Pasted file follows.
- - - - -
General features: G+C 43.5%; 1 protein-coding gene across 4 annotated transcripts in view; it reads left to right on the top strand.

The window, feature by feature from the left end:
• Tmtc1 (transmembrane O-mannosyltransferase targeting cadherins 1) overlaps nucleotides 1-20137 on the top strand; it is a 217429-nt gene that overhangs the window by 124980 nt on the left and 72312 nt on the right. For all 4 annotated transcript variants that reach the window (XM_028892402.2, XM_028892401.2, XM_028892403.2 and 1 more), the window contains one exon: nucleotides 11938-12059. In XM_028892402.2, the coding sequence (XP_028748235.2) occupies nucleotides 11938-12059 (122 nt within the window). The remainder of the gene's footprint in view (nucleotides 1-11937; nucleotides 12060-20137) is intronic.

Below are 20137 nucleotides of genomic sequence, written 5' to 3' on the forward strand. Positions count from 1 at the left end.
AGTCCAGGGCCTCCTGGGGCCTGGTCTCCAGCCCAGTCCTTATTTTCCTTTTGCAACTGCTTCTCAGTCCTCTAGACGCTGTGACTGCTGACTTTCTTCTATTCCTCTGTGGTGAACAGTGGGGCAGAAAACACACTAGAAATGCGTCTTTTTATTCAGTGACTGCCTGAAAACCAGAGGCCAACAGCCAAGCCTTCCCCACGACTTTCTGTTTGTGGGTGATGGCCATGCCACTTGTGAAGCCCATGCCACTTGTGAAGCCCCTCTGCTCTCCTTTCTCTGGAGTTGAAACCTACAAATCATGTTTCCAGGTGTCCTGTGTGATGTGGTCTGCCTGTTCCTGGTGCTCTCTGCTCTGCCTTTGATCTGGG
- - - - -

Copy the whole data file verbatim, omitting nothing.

General features: G+C 43.5%; 1 protein-coding gene across 4 annotated transcripts in view; it reads left to right on the top strand.

The window, feature by feature from the left end:
• Tmtc1 (transmembrane O-mannosyltransferase targeting cadherins 1) overlaps nucleotides 1-20137 on the top strand; it is a 217429-nt gene that overhangs the window by 124980 nt on the left and 72312 nt on the right. For all 4 annotated transcript variants that reach the window (XM_028892402.2, XM_028892401.2, XM_028892403.2 and 1 more), the window contains one exon: nucleotides 11938-12059. In XM_028892402.2, the coding sequence (XP_028748235.2) occupies nucleotides 11938-12059 (122 nt within the window). The remainder of the gene's footprint in view (nucleotides 1-11937; nucleotides 12060-20137) is intronic.

Below are 20137 nucleotides of genomic sequence, written 5' to 3' on the forward strand. Positions count from 1 at the left end.
AGTCCAGGGCCTCCTGGGGCCTGGTCTCCAGCCCAGTCCTTATTTTCCTTTTGCAACTGCTTCTCAGTCCTCTAGACGCTGTGACTGCTGACTTTCTTCTATTCCTCTGTGGTGAACAGTGGGGCAGAAAACACACTAGAAATGCGTCTTTTTATTCAGTGACTGCCTGAAAACCAGAGGCCAACAGCCAAGCCTTCCCCACGACTTTCTGTTTGTGGGTGATGGCCATGCCACTTGTGAAGCCCATGCCACTTGTGAAGCCCCTCTGCTCTCCTTTCTCTGGAGTTGAAACCTACAAATCATGTTTCCAGGTGTCCTGTGTGATGTGGTCTGCCTGTTCCTGGTGCTCTCTGCTCTGCCTTTGATCTGGG